Chinese property markets are not fully sheltered from the global gloom. Nevertheless, steady government fiscal policies will steer it from going into a downward trend. The bottomline is that the economy would not be near what EU and US have and will be experiencing.
Are China's Property Prices In Freefall?
There certainly has been a great deal of commentary on China’s real estate market recently, and it’s very difficult to separate fact from fiction. I’ve spent 70 percent or more of my time each and every year for the past 20 in China, have traveled extensively throughout the country and spoken to many government and business leaders in the course of a year, and I must admit that I am often confused when I listen to what the experts have to say in the press and on television. Most of the time, I just scratch my head and wonder if they are talking about the same China.
For example, the talking heads worry whether China will have a “hard” or “soft” landing, but I see steady 8 percent to 9 percent growth for as far as the eye can see. They opine that bad loans in China’s banks could be a problem, yet Standard & Poor’s recently upgraded its ratings for Bank of China and China Construction Bank, giving the two Chinese lenders higher grades than most of their largest U.S. rivals. They describe “ghost” cities and buildings in China, and I have yet to see one.At times like this, when the commentary seems so disconnected from my own experience, I like to do a reality check by speaking with as many Chinese business leaders as I can—people that have a real stake in the economy, not economists, government officials or foreign commentators. After all, it’s possible that there is a piece of information that I may have missed and not taken into account.Fortunately, I had an opportunity to do just that last week while on a bit of a road show in Shanghai, Wuhan, Hangzhou, Wuxi, Ningbo and Hangzhou with one of our clients. In Wuxi, we met with the head of a company that is at the heart of China’s economy. In fact, the company is so pivotal that the general manager apologized for having to leave the meeting for a brief period to take a call from Beijing. Referring to the recent meeting of China’s senior leadership in the capital city, he explained that the government was very interested in hearing his views on the state of the economy.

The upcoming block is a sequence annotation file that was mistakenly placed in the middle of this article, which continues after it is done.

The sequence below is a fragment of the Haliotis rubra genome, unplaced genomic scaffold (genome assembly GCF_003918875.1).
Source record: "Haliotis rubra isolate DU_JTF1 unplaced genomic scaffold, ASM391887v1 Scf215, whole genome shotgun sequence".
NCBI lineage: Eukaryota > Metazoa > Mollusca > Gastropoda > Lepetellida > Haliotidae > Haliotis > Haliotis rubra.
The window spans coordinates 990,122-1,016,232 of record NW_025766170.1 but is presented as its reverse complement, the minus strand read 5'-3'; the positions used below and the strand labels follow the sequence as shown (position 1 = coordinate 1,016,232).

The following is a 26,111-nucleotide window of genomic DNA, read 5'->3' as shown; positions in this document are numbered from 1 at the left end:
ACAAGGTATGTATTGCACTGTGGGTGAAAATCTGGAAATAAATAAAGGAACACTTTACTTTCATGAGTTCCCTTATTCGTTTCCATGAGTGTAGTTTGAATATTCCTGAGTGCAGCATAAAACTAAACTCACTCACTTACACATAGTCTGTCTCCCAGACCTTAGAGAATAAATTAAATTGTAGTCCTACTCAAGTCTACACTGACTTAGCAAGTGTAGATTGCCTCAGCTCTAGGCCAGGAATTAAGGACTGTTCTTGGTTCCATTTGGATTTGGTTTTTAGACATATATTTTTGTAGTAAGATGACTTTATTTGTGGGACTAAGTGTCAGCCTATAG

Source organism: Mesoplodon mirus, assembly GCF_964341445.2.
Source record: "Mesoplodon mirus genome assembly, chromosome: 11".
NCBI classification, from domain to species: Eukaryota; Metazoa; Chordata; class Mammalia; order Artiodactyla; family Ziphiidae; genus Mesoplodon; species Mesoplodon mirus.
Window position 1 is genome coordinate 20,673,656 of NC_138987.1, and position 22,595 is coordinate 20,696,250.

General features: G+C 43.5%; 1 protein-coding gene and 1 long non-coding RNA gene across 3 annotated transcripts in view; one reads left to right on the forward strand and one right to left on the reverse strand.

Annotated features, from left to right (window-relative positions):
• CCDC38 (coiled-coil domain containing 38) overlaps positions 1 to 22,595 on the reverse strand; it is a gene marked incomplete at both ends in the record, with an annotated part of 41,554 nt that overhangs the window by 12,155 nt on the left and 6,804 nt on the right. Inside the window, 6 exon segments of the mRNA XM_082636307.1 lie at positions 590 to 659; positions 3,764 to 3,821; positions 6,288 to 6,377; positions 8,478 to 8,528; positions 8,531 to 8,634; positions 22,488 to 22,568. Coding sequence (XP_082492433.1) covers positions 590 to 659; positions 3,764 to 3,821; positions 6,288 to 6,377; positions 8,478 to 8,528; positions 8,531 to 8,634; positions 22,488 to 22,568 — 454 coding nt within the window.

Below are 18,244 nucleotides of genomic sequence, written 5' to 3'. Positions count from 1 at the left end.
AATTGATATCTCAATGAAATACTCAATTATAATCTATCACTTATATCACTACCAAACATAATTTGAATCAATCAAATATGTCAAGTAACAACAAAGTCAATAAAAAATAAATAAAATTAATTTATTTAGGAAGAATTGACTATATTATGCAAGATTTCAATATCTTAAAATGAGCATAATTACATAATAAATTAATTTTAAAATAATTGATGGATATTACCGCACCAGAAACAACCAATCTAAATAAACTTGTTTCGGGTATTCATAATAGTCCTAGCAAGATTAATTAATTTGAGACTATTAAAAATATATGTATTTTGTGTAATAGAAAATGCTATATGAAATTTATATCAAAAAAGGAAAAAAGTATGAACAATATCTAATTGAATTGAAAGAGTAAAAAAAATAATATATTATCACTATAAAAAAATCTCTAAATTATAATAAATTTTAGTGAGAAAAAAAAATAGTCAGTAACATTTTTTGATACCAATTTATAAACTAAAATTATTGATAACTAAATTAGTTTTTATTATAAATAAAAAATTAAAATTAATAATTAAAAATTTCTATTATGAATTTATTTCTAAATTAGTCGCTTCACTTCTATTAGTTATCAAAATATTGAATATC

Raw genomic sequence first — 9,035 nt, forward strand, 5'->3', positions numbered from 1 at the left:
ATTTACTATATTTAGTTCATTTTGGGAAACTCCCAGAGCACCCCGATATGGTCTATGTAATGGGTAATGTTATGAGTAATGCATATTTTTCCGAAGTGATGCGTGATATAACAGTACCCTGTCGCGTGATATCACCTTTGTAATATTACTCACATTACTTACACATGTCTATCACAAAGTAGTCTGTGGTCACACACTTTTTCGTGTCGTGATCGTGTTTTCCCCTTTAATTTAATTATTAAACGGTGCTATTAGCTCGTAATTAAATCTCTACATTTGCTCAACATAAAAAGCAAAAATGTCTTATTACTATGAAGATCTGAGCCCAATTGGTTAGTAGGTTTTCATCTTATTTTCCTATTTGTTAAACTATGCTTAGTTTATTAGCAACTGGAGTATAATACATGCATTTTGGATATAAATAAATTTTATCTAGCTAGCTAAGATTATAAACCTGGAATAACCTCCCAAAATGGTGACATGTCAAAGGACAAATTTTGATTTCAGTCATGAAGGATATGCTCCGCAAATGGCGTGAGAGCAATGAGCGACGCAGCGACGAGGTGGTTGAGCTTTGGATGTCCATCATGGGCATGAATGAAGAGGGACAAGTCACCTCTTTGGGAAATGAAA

He began by saying that China has some unique characteristics that many foreigners don’t understand, and that they tend to rely too heavily on the observations of other foreign experts. That often causes the foreign press to get the wrong take. In his opinion, internal demand in China is so large that he doesn’t see any problem with the Chinese economy remaining stable and continuing to grow. On property prices, he noted that there has been some softening, but also pointed out that many prices had gone up too quickly. He certainly didn’t see a total collapse, or anything like a freefall.